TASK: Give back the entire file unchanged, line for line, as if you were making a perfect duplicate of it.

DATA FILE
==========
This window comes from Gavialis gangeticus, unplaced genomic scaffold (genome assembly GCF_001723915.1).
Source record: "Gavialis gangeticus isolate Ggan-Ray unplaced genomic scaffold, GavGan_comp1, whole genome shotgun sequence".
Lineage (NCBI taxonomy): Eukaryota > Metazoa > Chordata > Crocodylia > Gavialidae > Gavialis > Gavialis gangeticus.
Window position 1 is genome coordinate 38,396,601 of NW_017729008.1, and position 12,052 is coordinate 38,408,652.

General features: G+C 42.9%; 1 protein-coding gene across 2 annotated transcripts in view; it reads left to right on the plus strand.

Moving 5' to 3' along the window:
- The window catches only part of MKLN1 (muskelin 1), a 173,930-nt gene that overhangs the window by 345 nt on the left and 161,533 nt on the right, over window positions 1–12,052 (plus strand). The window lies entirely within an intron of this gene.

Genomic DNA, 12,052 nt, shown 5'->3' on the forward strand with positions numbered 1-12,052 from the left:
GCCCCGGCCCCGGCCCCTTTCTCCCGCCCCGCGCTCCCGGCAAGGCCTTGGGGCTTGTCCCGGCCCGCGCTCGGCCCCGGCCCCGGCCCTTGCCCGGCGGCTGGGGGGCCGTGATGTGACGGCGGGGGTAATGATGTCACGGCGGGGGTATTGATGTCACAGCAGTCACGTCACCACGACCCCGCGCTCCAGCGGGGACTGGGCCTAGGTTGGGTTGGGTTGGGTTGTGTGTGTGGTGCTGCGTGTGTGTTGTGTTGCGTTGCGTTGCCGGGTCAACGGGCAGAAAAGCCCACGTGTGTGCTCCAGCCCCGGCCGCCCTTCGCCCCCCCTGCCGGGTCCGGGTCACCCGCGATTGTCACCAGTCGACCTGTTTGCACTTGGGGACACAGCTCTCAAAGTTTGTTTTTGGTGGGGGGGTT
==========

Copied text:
This window comes from Gavialis gangeticus, unplaced genomic scaffold (genome assembly GCF_001723915.1).
Source record: "Gavialis gangeticus isolate Ggan-Ray unplaced genomic scaffold, GavGan_comp1, whole genome shotgun sequence".
Lineage (NCBI taxonomy): Eukaryota > Metazoa > Chordata > Crocodylia > Gavialidae > Gavialis > Gavialis gangeticus.
Window position 1 is genome coordinate 38,396,601 of NW_017729008.1, and position 12,052 is coordinate 38,408,652.

General features: G+C 42.9%; 1 protein-coding gene across 2 annotated transcripts in view; it reads left to right on the plus strand.

Moving 5' to 3' along the window:
- The window catches only part of MKLN1 (muskelin 1), a 173,930-nt gene that overhangs the window by 345 nt on the left and 161,533 nt on the right, over window positions 1–12,052 (plus strand). The window lies entirely within an intron of this gene.

Genomic DNA, 12,052 nt, shown 5'->3' on the forward strand with positions numbered 1-12,052 from the left:
GCCCCGGCCCCGGCCCCTTTCTCCCGCCCCGCGCTCCCGGCAAGGCCTTGGGGCTTGTCCCGGCCCGCGCTCGGCCCCGGCCCCGGCCCTTGCCCGGCGGCTGGGGGGCCGTGATGTGACGGCGGGGGTAATGATGTCACGGCGGGGGTATTGATGTCACAGCAGTCACGTCACCACGACCCCGCGCTCCAGCGGGGACTGGGCCTAGGTTGGGTTGGGTTGGGTTGTGTGTGTGGTGCTGCGTGTGTGTTGTGTTGCGTTGCGTTGCCGGGTCAACGGGCAGAAAAGCCCACGTGTGTGCTCCAGCCCCGGCCGCCCTTCGCCCCCCCTGCCGGGTCCGGGTCACCCGCGATTGTCACCAGTCGACCTGTTTGCACTTGGGGACACAGCTCTCAAAGTTTGTTTTTGGTGGGGGGGTT